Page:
Protecting the Elbow Complex During Yoga

Hand balances are a common part of many yoga classes. We often place weight on our hands as we progress through our poses. 

We may move from a Bird Dog Pose (Parsva Balasana) variation, to Downward Facing Dog Pose (Adho Mukha Svanasana), to Upward Facing Dog Pose (Urdhva Mukha Svanasana) several times in one yoga class. Whatever dog you do (or teach), the joints of the hand, elbow and shoulder may be at risk. 

Joint Injuries from Yoga

As more people practice yoga, more people are getting injuries from yoga. The causes of joint injury may include: stiffness, hypermobility, muscle weakness, or performing hand balances improperly.

We should not underestimate the importance our elbow joint complex has in the safety of our yoga practice. Our elbow is situated between two mobile joints and is susceptible to strain.

Anatomy of the Elbow Joint  

Like the knee, the elbow is considered a complex hinge joint. Like the hinge to a door, this type of joint allows primarily one plane of motion.  In the elbow, there are 4 joints (3 bones) that enable not only bending and straightening (flexion and extension), but also rotating the hand up (supination) and down (pronation).  These joints are respectively: the humeroulnar joint, the c, the proximal radioulnar joint and the distal radioulnar joint. The last two joints are considered pivot, multi-axial joints hence the ‘complex’ part.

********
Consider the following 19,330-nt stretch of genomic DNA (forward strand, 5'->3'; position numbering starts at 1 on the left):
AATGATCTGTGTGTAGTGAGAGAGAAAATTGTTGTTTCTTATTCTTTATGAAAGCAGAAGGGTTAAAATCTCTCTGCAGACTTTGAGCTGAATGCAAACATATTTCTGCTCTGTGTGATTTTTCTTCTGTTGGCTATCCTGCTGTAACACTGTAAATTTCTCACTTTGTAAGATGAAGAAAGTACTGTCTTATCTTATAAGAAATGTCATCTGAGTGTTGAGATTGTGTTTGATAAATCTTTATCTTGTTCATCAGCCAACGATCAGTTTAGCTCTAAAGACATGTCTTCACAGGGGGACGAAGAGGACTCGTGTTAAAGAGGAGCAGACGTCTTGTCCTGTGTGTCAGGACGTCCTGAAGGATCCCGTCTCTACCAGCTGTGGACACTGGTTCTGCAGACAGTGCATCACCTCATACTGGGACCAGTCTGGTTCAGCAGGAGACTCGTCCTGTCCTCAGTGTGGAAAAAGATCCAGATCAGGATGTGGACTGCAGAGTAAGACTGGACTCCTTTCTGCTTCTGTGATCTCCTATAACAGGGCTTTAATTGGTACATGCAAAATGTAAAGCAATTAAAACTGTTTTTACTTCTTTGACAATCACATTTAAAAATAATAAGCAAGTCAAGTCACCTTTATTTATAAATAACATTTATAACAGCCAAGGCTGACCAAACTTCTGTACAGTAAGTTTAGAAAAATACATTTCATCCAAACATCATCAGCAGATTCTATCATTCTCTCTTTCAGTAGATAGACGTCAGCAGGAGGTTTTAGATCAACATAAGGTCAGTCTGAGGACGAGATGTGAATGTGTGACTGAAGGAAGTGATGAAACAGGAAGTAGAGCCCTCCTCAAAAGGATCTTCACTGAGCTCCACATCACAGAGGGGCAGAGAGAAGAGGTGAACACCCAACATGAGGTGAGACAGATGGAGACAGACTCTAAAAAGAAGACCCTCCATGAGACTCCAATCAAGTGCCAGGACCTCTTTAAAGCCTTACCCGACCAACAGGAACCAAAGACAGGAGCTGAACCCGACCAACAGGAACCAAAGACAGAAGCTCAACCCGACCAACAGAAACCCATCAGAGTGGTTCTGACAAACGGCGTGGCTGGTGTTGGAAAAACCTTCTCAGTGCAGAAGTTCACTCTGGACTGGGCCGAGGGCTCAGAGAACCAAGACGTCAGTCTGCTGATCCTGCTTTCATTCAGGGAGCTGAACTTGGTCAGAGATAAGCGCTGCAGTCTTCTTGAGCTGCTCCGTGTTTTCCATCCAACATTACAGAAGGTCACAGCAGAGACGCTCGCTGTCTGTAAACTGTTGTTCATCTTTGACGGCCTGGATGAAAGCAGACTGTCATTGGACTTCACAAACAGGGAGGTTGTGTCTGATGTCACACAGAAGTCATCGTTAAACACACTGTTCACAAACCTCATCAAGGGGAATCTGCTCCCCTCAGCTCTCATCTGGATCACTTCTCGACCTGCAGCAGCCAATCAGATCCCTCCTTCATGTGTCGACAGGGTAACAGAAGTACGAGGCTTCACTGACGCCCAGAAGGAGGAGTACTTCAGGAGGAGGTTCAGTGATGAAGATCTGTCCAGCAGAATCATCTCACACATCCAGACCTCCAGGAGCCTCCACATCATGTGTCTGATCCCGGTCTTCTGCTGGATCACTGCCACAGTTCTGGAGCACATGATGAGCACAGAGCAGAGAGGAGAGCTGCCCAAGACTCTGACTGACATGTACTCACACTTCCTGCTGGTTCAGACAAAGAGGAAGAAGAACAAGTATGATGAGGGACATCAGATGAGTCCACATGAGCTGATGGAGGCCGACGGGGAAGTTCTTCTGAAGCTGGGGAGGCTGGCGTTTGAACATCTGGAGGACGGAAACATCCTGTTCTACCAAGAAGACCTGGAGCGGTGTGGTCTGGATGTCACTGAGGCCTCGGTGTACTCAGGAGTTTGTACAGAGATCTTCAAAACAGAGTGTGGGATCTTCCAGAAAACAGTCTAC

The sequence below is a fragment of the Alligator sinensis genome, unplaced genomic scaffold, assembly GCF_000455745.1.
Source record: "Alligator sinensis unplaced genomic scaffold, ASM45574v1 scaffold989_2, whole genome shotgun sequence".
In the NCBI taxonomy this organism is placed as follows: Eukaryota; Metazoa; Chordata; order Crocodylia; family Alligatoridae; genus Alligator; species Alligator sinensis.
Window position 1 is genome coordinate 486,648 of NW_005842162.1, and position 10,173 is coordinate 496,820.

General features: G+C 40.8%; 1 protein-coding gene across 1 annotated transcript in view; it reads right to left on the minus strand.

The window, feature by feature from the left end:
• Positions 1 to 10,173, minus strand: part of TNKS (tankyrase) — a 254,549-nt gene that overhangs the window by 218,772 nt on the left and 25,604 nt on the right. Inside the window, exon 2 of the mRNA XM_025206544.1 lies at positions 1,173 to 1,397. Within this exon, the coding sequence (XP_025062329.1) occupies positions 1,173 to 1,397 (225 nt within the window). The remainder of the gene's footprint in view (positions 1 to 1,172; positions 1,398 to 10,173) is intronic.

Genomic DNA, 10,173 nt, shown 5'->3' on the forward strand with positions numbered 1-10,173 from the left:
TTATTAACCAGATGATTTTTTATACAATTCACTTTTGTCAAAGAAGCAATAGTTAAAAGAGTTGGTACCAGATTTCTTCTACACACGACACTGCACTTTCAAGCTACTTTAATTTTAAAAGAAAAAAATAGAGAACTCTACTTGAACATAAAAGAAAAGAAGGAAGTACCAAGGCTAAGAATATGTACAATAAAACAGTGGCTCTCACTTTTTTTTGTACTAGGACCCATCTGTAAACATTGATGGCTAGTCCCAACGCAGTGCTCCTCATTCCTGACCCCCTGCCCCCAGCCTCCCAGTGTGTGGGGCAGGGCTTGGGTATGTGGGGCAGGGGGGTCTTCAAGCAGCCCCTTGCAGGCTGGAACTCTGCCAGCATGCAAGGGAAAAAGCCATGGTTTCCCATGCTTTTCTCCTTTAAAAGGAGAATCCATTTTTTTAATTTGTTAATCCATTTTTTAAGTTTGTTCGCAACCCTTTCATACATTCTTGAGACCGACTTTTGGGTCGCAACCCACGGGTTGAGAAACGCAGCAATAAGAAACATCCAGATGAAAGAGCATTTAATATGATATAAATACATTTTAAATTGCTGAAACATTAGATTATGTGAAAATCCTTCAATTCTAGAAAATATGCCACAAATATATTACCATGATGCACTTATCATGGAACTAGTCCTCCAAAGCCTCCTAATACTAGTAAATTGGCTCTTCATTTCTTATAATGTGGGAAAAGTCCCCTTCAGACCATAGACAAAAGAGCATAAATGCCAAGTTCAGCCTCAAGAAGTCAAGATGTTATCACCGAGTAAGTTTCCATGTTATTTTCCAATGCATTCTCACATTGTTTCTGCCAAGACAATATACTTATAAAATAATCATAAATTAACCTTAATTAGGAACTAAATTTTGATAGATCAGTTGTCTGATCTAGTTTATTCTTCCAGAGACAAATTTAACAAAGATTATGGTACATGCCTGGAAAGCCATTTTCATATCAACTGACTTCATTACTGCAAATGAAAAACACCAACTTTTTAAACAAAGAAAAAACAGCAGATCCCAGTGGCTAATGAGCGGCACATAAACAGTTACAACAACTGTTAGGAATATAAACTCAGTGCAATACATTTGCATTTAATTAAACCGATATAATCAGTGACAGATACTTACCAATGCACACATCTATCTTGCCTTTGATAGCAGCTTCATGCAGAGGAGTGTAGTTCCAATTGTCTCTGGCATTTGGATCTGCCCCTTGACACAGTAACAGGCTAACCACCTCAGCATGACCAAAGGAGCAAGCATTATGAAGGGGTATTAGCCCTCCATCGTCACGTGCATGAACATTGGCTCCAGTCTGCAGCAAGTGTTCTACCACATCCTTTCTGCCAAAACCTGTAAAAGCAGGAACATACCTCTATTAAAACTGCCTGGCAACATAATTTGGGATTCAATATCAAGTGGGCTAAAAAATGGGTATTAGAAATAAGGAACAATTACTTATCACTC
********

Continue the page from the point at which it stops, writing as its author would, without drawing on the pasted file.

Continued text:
The elbow joint is designed to be stable.  In addition to a network of ligaments, there are 16 muscles that control movement in the elbow, wrist and hand. Seven muscles that cross the elbow control the elbow specifically, and the other nine control the wrist and hand. When we lack stability in the elbow joint itself through injury or genetic predisposition, we rely more heavily on muscle groups to provide the stability we lack.

Optimal Elbow Joint Alignment in Yoga

If we maintain optimal joint alignment during yoga hand balances, it will give our muscles the advantage they need to function most effectively. As we move from Plank Pose to Chaturanga (Low Plank) to Upward Facing Dog, we place tremendous strain through our joints if they are not lined up properly.

Weight bearing yoga poses are essentially a closed chain exercise. With your hands firm on the ground, you are immobilizing your wrists. The pressure of your hands against the ground provides joint stability as your muscles attempt to flex against a solid surface.

However, this action may be more difficult to achieve if our wrists, which are designed to be mobile, are stiff and tight. If we are not able to achieve a solid grip or hand placement on the floor, instead of feeling stable through our wrists and elbows, we will feel strain on our joints.

Safe Elbows in Chaturanga 

In Chaturanga specifically, we need adequate flexibility to get the hand back far enough by our ribcage so that our elbows are at an optimal 90 degrees and not more. This position also requires shoulder flexibility to keep the elbows close to the body and scapula firm on the rib cage so the shoulders don’t roll forward.